COVID-19: The Story of the Impossible Train

This is an exercise in moral imagining — a body of work developed by a growing network of storytellers, facilitators and narrative medicine practitioners to exercise #moralimaginations.

Phoebe Tickell
Apr 12, 2020 · 3 min read

I have a story I’d like to tell you. It’s about a train, and a group of people who live on that train and know of nothing else.

This train has been moving since anyone can remember. The people on the train can’t imagine a time when the train wasn’t moving, and when they were not on the train. Everyone works to keep the train moving. The train never stops. It never stops. It cannot stop.

People on the train live in constant churn. The work to keep the train moving is hard, and inhumane. On the train, people are treated with cruelty and oppression. Some are treated worse than others. But nobody is truly living. Sometimes they get breaks, but it is hard.

One day, a fire breaks out in one of the carriages of the train. There is panic. The fire spreads throughout the whole train… Without getting off the train everyone is going to die.

Then the impossible happens. The brakes no-one believed existed start to work. In the emergency, no-one notices how extraordinary it is that the train is stopping. They’re too focused on the fire. The old rules go out the window.

For years on the train, the “worker class” of people have been dying from the awful conditions of the work they have to do on the train. They sleep in the aisles and sometimes have nowhere to sleep at all.

Suddenly, there are orders to house them and treat their ailments.

The train stops, and people begin to get off. Apart from the sound of the fire, suddenly there is a great silence. The sound of the engines dies down, and the people can hear all sorts of sounds they’ve not been able to hear — birds are singing, the rustle of leaves.

The fire is unforgiving. The different carriages, which exist as different nations, are responding in different ways. Many people die, and mostly the people who have suffered most by the rules of the train.

Without the operation of the train to worry about, there is suddenly time to consider how they have been living. Why aren’t people always given places to sleep? What is the purpose of keeping the train going? Could it be different? Should we start the train again?

And suddenly they glimpse what’s ahead of the train. Not so far off, the track gives way to a cliff-edge, and a deep canyon many miles deep.

They have been hurtling toward a cliff-edge, unable to stop. The fire and disaster continues, but now they see a larger crisis.

People had spoken of this cliff-edge before, but it hadn’t made a difference. Because the train couldn’t stop, the train people would push this out of mind, unable to see a solution.

Now suddenly, some of the people got to work, ripping up the track from the ground.

Others were eager to get the train moving again. They had investments and beliefs in the train, and couldn’t face an alternative.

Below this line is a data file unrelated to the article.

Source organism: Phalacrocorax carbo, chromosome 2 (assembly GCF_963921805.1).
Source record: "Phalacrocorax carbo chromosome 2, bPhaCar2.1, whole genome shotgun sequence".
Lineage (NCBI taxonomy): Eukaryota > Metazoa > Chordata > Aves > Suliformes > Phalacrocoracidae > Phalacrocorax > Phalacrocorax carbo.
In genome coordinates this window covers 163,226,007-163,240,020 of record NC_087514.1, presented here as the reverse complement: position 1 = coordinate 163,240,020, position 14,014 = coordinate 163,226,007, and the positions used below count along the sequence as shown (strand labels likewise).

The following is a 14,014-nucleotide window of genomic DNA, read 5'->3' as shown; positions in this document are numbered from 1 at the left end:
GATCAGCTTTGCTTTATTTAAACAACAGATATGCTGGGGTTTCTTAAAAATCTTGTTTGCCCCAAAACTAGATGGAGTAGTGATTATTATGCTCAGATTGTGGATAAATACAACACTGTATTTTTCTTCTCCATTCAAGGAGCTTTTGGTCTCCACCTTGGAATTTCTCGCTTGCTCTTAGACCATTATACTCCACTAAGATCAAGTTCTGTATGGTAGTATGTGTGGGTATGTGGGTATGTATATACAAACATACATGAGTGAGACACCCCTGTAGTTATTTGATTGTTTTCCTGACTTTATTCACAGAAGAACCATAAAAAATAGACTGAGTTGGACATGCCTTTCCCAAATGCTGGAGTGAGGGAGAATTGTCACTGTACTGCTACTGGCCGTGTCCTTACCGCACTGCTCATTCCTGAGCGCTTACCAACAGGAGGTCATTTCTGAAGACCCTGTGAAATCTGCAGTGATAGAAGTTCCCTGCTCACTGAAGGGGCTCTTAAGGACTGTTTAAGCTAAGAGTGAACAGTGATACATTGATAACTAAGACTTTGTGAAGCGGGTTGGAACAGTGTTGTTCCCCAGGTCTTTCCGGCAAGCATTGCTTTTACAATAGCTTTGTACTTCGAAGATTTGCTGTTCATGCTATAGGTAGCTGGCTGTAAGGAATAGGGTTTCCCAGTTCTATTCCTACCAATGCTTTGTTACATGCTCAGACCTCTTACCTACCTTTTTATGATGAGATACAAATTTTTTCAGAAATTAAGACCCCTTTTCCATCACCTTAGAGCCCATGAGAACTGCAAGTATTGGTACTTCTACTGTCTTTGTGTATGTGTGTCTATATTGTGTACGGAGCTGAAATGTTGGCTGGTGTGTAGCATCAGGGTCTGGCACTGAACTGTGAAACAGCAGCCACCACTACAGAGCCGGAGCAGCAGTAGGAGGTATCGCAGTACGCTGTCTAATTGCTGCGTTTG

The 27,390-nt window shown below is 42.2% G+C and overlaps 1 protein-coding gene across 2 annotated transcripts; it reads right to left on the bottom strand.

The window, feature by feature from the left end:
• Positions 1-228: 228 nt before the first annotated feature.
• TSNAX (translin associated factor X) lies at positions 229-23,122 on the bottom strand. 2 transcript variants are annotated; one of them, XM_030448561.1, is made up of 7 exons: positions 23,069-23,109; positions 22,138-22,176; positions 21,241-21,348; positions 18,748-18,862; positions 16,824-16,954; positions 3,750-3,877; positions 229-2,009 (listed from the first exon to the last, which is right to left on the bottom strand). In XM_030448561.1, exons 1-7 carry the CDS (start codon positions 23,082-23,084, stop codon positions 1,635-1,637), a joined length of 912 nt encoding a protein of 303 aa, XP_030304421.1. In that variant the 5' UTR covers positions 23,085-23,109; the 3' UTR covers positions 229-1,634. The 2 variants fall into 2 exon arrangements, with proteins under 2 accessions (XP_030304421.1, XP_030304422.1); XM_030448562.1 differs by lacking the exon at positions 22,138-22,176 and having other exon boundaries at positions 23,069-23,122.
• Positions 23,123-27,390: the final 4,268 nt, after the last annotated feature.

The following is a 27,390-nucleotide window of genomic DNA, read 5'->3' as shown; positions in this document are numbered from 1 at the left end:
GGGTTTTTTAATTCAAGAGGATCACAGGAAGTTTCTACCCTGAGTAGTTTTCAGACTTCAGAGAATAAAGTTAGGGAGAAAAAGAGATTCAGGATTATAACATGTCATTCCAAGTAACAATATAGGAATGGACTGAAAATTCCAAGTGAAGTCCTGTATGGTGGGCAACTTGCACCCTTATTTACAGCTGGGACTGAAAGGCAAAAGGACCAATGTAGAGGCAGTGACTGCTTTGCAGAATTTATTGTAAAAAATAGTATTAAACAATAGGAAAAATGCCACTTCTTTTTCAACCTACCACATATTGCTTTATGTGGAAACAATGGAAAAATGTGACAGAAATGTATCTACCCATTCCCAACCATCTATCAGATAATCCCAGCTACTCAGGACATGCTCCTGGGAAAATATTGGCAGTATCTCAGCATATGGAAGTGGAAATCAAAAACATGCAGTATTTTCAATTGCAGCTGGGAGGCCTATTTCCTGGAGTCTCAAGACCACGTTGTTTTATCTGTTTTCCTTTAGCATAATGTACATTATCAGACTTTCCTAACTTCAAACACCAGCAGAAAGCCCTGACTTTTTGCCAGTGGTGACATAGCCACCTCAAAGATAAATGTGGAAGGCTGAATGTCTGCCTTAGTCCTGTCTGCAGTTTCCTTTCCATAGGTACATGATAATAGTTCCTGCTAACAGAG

A great conversation began, among the carriages. The fire continued to blaze. More and more people realised it was a Life or Death situation.

The Impossible has happened. We’ve stopped the train.

🌟 How will the story end?

🌟 What is ours to do in this time?

🌟 What is there to lose?

🌟 Who do you choose to be?

🌟 And what will we sacrifice in order to build a different future?

We must write the end of the story together — using our #moralimaginations. We will be convening a group once a week to mobilise our imaginations together —if you are interested in coming along, please send an email to It’s open to all.

If you think this article is important, please make an effort to share it with your networks, and show your encouragement with some claps and remember you can clap up to 50 times if you like it a lot!

Follow my work and newsletter by visiting

Phoebe Tickell — Narratives, complexity, systems. Catalyzing transformative innovation in the face of converging crises, advising on complexity approaches, systems design, regenerative leadership, and education for regenerative development.

Sign up for Moral Imaginations Community Digest

By Moral Imaginations

Stories from the field of #MoralImaginations Take a look.

By signing up, you will create a Medium account if you don’t already have one. Review our Privacy Policy for more information about our privacy practices.

Check your inbox
Medium sent you an email at to complete your subscription.

Moral Imaginations

Fostering the muscle to collectively dream that which is possible, and the moral responsibility to do so.

Phoebe Tickell

Written by

Cares about the common good. Building capacity for deep systems change. Complexity & ecosystems obsessive. Experiments for everything. 10 yrs #systemsthinking.

Moral Imaginations

Fostering the muscle to collectively dream that which is possible, and the moral responsibility to do so.

Medium is an open platform where 170 million readers come to find insightful and dynamic thinking. Here, expert and undiscovered voices alike dive into the heart of any topic and bring new ideas to the surface. Learn more

Follow the writers, publications, and topics that matter to you, and you’ll see them on your homepage and in your inbox. Explore

If you have a story to tell, knowledge to share, or a perspective to offer — welcome home. It’s easy and free to post your thinking on any topic. Write on Medium

Get the Medium app

A button that says 'Download on the App Store', and if clicked it will lead you to the iOS App store
A button that says 'Get it on, Google Play', and if clicked it will lead you to the Google Play store